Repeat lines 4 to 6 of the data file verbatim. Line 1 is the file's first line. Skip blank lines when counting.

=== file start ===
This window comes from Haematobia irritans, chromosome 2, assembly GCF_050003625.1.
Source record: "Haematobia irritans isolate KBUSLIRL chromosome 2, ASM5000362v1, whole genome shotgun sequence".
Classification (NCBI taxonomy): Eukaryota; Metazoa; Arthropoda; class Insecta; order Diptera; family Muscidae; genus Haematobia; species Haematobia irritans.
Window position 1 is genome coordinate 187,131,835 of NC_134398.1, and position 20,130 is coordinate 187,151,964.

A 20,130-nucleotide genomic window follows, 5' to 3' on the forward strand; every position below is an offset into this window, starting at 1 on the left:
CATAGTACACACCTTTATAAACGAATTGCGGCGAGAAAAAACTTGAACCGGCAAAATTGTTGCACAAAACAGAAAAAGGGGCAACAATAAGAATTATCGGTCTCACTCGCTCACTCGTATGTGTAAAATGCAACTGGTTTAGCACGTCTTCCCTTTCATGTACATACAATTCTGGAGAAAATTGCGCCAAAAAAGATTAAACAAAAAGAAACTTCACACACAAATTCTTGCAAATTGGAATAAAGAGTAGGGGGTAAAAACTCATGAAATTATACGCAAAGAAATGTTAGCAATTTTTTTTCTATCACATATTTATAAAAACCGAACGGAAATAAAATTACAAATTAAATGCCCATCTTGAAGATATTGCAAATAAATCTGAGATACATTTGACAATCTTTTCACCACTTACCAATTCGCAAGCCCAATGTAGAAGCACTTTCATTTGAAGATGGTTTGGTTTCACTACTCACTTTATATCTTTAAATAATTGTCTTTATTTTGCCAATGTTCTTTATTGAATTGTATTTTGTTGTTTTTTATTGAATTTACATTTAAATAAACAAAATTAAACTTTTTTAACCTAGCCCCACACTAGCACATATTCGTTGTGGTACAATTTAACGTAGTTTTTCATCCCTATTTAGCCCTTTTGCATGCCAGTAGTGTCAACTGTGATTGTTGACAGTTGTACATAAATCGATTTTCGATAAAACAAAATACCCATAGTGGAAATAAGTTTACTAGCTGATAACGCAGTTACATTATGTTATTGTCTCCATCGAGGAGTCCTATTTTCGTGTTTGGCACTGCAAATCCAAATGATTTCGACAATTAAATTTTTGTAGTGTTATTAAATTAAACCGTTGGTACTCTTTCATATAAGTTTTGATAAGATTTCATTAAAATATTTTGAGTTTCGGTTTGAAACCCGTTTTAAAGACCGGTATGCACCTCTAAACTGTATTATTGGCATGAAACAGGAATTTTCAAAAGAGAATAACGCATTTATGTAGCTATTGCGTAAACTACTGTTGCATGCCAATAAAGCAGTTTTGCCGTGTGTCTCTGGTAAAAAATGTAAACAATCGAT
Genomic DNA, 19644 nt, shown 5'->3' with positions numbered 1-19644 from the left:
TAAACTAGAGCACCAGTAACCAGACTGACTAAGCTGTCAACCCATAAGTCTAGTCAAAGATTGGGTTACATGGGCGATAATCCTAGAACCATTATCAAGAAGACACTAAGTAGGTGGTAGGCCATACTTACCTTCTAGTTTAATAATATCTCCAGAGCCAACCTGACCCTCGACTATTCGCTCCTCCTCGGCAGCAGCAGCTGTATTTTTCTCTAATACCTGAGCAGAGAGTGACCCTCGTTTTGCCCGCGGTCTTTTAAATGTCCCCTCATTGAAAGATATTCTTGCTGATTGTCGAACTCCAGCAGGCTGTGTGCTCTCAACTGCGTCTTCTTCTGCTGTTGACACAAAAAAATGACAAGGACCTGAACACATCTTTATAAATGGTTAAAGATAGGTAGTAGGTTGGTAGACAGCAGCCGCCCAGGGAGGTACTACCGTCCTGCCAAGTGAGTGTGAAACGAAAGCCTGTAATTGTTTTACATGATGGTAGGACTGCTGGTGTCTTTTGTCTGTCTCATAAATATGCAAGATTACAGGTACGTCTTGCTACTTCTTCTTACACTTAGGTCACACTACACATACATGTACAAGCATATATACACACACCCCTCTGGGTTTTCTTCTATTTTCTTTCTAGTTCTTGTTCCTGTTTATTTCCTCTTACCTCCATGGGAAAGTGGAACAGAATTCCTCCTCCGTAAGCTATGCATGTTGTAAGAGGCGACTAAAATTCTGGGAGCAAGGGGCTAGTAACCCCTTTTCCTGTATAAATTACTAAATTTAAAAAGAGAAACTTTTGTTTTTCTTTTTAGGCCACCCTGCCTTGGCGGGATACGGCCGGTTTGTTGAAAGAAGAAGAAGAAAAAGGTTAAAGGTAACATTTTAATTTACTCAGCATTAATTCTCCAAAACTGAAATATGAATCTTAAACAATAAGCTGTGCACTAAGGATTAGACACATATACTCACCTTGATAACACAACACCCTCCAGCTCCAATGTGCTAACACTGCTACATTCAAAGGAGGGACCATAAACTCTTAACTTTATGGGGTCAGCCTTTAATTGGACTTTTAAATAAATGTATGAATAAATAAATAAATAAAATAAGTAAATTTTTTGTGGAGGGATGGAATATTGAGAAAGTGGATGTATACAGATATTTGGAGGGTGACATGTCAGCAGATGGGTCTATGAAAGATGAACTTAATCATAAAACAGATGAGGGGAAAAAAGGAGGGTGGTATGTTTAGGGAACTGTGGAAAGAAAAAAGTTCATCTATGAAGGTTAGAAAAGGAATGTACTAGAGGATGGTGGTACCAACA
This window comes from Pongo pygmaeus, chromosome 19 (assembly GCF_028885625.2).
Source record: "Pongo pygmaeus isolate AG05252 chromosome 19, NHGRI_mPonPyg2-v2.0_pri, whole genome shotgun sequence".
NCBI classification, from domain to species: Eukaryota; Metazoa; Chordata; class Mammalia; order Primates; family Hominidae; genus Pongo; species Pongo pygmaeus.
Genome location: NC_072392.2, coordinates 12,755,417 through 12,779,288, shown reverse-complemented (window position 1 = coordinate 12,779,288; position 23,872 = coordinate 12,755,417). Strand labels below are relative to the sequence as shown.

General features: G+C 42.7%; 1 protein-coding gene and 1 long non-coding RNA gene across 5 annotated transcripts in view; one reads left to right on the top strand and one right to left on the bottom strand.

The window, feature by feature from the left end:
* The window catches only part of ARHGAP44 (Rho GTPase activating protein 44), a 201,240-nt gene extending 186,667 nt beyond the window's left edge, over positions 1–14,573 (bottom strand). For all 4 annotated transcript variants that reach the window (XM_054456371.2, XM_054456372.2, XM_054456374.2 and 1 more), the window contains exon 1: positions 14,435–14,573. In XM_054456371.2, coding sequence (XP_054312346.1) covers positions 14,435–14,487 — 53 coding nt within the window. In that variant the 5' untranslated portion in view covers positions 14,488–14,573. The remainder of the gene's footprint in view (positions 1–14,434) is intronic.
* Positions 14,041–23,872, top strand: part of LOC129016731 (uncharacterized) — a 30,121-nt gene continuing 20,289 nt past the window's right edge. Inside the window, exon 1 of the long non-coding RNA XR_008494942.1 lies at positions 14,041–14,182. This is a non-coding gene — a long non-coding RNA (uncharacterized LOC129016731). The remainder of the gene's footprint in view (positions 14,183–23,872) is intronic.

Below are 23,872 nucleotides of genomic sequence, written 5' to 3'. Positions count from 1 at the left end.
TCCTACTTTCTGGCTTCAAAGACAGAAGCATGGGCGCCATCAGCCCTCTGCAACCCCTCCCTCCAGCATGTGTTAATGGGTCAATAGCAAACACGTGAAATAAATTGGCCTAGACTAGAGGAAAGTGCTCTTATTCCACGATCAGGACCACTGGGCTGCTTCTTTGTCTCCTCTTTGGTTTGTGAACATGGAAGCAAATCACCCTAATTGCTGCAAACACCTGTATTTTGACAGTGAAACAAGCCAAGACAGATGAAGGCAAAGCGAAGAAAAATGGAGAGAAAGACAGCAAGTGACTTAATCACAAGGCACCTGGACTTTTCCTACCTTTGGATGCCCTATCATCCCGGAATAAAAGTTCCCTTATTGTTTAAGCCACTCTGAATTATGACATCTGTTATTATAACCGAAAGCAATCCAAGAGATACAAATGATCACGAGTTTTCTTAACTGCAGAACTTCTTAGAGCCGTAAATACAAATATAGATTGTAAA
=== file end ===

Window position 1 is genome coordinate 187,131,835 of NC_134398.1, and position 20,130 is coordinate 187,151,964.

A 20,130-nucleotide genomic window follows, 5' to 3' on the forward strand; every position below is an offset into this window, starting at 1 on the left:
CATAGTACACACCTTTATAAACGAATTGCGGCGAGAAAAAACTTGAACCGGCAAAATTGTTGCACAAAACAGAAAAAGGGGCAACAATAAGAATTATCGGTCTCACTCGCTCACTCGTATGTGTAAAATGCAACTGGTTTAGCACGTCTTCCCTTTCATGTACATACAATTCTGGAGAAAATTGCGCCAAAAAAGATTAAACAAAAAGAAACTTCACACACAAATTCTTGCAAATTGGAATAAAGAGTAGGGGGTAAAAACTCATGAAATTATACGCAAAGAAATGTTAGCAATTTTTTTTCTATCACATATTTATAAAAACCGAACGGAAATAAAATTACAAATTAAATGCCCATCTTGAAGATATTGCAAATAAATCTGAGATACATTTGACAATCTTTTCACCACTTACCAATTCGCAAGCCCAATGTAGAAGCACTTTCATTTGAAGATGGTTTGGTTTCACTACTCACTTTATATCTTTAAATAATTGTCTTTATTTTGCCAATGTTCTTTATTGAATTGTATTTTGTTGTTTTTTATTGAATTTACATTTAAATAAACAAAATTAAACTTTTTTAACCTAGCCCCACACTAGCACATATTCGTTGTGGTACAATTTAACGTAGTTTTTCATCCCTATTTAGCCCTTTTGCATGCCAGTAGTGTCAACTGTGATTGTTGACAGTTGTACATAAATCGATTTTCGATAAAACAAAATACCCATAGTGGAAATAAGTTTACTAGCTGATAACGCAGTTACATTATGTTATTGTCTCCATCGAGGAGTCCTATTTTCGTGTTTGGCACTGCAAATCCAAATGATTTCGACAATTAAATTTTTGTAGTGTTATTAAATTAAACCGTTGGTACTCTTTCATATAAGTTTTGATAAGATTTCATTAAAATATTTTGAGTTTCGGTTTGAAACCCGTTTTAAAGACCGGTATGCACCTCTAAACTGTATTATTGGCATGAAACAGGAATTTTCAAAAGAGAATAACGCATTTATGTAGCTATTGCGTAAACTACTGTTGCATGCCAATAAAGCAGTTTTGCCGTGTGTCTCTGGTAAAAAATGTAAACAATCGAT